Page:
This paper describes the study of the effect of asphaltene precipitation and deposition on the development of the Marrat field using a compositional simulation model with asphaltene modeling facilities. The model enables the simulation of asphaltene precipitation, flocculation, and deposition including adsorption, plugging, and entrainment, and the resulting reduction in porosity and permeability and changes in oil viscosity and rock wettability. A workflow was established in the study to i) characterize the equation of state (EOS) by analyzing the fluid PVT and asphaltene data from the lab; ii) calibrate the asphaltene model input parameters using the core flood experimental data; and iii) incorporate the EOS and the asphaltene parameters into the full field simulation model.

The model was used to analyze the effects of asphaltene on various development scenarios, including depletion and water injection. For each scenario, the following were calculated and analyzed: field performance including production of oil, gas, and water; asphaltene behavior including precipitation, flocculation, adsorption, plugging and entrainment; formation damage and the effect of rock wettablity changes.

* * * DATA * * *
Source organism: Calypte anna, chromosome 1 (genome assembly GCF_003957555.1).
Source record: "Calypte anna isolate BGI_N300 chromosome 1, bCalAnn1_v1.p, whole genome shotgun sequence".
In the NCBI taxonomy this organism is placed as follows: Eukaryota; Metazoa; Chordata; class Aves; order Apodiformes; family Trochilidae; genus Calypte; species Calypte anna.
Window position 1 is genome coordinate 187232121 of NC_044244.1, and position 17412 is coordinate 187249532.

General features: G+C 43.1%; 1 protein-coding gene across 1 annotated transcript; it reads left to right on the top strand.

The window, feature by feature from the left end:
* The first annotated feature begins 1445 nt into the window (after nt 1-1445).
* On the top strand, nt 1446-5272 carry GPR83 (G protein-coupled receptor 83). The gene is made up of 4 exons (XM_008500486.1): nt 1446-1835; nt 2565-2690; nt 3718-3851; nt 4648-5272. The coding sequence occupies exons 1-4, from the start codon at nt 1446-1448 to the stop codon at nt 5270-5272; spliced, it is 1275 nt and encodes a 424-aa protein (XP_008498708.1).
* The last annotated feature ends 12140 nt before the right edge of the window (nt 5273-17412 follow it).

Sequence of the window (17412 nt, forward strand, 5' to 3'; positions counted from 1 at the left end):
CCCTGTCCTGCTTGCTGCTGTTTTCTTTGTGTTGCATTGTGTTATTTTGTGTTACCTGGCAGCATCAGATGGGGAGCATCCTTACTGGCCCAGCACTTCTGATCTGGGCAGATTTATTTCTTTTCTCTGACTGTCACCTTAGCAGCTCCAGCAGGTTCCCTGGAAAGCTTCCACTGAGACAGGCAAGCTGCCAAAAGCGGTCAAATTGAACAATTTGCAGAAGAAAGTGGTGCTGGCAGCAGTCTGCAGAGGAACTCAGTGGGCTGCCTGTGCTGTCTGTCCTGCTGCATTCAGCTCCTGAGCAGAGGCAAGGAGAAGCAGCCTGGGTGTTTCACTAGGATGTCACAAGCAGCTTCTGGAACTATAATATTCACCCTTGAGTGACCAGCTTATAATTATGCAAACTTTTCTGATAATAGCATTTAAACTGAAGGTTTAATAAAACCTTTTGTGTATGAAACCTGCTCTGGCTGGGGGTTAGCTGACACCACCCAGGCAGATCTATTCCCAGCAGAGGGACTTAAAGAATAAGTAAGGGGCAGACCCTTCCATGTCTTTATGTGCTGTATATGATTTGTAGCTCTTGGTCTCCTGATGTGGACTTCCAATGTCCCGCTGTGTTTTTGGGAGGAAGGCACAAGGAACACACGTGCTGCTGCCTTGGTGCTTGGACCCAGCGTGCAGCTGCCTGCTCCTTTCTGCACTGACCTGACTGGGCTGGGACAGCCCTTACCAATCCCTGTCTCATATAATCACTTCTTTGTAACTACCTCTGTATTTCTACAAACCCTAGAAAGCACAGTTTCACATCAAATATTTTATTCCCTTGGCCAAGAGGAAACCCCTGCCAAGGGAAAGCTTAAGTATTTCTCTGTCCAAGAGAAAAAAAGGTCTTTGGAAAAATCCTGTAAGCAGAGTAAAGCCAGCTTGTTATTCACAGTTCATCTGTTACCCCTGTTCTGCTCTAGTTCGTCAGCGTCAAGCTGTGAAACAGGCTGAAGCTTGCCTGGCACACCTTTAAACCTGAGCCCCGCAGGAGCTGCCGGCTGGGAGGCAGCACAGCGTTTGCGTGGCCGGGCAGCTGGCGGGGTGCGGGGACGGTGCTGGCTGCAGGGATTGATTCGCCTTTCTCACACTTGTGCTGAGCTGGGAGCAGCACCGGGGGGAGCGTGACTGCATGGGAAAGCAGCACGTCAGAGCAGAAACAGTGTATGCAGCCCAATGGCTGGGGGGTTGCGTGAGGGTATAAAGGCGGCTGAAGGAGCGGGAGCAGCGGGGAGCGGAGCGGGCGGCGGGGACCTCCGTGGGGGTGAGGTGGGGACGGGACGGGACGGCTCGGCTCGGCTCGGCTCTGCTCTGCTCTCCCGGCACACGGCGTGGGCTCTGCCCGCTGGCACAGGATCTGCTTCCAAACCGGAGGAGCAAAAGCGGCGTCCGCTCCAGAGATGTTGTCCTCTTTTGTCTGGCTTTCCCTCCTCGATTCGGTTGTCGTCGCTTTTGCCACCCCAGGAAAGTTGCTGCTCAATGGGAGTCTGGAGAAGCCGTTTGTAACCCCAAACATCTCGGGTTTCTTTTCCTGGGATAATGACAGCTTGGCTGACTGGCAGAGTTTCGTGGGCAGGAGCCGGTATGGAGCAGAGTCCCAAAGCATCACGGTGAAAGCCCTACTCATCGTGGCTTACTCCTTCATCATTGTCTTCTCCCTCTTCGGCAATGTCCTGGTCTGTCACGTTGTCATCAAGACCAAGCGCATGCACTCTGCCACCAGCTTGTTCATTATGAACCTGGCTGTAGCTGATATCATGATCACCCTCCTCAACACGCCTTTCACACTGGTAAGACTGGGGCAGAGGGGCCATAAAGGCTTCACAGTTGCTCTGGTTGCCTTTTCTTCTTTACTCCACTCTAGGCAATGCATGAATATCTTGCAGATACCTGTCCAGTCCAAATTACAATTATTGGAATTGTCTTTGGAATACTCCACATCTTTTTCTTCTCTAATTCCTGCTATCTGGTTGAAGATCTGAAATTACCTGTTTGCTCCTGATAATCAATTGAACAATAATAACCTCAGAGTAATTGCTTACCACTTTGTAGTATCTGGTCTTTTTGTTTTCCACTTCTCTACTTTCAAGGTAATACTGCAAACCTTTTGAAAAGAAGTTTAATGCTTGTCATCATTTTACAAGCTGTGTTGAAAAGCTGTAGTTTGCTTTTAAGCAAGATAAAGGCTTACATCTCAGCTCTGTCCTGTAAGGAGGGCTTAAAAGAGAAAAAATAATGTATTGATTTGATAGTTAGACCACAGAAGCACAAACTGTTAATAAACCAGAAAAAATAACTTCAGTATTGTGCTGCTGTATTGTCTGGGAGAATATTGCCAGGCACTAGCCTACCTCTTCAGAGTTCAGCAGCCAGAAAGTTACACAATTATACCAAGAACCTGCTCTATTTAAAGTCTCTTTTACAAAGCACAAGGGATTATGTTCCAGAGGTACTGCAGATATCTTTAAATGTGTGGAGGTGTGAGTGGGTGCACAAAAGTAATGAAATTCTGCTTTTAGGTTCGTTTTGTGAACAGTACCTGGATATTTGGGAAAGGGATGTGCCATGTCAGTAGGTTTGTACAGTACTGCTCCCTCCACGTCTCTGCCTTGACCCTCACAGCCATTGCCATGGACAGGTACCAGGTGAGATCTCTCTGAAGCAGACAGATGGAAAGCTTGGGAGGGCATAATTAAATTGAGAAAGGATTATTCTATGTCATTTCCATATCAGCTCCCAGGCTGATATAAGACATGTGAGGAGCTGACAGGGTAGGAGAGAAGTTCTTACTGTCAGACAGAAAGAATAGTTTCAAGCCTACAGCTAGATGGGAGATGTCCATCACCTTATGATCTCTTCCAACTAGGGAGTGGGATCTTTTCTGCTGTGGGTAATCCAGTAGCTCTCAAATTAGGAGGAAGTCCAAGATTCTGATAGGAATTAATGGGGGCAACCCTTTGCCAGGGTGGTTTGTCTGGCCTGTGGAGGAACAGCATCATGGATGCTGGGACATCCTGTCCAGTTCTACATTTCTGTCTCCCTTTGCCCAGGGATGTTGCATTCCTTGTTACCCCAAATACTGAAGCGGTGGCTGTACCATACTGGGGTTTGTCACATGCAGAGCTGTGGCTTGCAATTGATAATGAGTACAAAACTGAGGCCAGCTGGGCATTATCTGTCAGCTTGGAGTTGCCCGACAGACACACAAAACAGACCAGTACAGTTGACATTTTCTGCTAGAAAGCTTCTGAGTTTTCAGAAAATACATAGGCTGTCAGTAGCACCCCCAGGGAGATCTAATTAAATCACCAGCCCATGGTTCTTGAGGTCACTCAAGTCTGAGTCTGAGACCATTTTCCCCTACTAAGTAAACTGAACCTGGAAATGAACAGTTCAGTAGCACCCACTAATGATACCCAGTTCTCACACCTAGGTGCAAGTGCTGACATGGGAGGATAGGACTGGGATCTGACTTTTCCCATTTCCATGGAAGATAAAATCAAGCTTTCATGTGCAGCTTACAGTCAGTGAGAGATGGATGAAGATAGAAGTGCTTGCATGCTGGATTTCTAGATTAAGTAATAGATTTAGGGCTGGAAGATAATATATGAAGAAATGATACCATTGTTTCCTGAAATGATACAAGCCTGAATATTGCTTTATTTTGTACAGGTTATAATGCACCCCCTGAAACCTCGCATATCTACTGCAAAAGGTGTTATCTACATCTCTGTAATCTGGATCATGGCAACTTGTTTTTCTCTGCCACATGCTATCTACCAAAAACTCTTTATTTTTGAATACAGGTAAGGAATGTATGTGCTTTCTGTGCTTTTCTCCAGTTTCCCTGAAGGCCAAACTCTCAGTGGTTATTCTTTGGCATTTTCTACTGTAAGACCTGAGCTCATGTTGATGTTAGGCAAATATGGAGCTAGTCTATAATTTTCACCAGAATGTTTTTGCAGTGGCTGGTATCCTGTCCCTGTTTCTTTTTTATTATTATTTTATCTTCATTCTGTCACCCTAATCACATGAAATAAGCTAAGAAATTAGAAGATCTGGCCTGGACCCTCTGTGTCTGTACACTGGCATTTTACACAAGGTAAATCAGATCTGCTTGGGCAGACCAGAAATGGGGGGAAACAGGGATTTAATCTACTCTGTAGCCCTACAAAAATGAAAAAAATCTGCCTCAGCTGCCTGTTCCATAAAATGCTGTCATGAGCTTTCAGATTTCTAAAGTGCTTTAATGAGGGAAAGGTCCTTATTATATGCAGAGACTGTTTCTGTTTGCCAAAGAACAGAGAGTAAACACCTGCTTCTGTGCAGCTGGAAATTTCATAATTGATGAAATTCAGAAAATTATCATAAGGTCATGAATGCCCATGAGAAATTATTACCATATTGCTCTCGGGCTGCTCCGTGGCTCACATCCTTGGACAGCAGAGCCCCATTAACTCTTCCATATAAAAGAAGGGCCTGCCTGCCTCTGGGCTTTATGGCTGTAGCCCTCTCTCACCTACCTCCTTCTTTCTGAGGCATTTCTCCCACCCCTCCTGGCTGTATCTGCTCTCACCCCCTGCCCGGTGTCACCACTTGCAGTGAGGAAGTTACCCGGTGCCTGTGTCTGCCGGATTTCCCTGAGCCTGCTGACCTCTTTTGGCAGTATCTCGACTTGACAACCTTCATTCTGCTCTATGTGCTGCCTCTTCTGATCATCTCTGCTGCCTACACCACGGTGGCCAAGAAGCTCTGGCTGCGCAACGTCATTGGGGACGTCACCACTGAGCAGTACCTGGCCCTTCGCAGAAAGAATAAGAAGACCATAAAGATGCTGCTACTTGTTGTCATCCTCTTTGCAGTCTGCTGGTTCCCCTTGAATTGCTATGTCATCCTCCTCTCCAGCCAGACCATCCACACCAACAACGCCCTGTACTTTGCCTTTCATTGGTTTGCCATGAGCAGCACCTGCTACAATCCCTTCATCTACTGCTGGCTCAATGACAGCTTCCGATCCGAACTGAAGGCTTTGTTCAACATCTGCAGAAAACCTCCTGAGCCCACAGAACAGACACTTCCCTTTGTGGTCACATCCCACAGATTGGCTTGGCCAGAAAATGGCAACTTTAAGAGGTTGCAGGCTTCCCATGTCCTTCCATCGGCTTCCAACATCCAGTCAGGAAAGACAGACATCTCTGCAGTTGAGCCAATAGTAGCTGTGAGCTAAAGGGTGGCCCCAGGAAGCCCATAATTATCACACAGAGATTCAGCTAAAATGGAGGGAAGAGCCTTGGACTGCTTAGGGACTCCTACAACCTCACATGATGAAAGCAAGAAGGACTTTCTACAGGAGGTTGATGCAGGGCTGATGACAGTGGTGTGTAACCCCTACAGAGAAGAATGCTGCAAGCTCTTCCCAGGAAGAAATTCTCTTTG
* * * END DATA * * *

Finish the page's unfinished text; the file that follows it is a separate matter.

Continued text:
The results show that the formation could be severely damaged near the producers where asphaltene is more likely to precipitate because of lower pressures (below the asphaltene onset pressure) and longer time exposure to a larger amount of oil. Formation damage could be reduced by flushing away the deposited asphaltene using higher flow rates if plugging is not significant. The water injection scenario with higher injection rate and higher production rate with BHP limit above 6,000 psia results in less asphaltene adsorption, more entrainment, and therefore less deposition. This in turn causes less permeability damage and more oil production.

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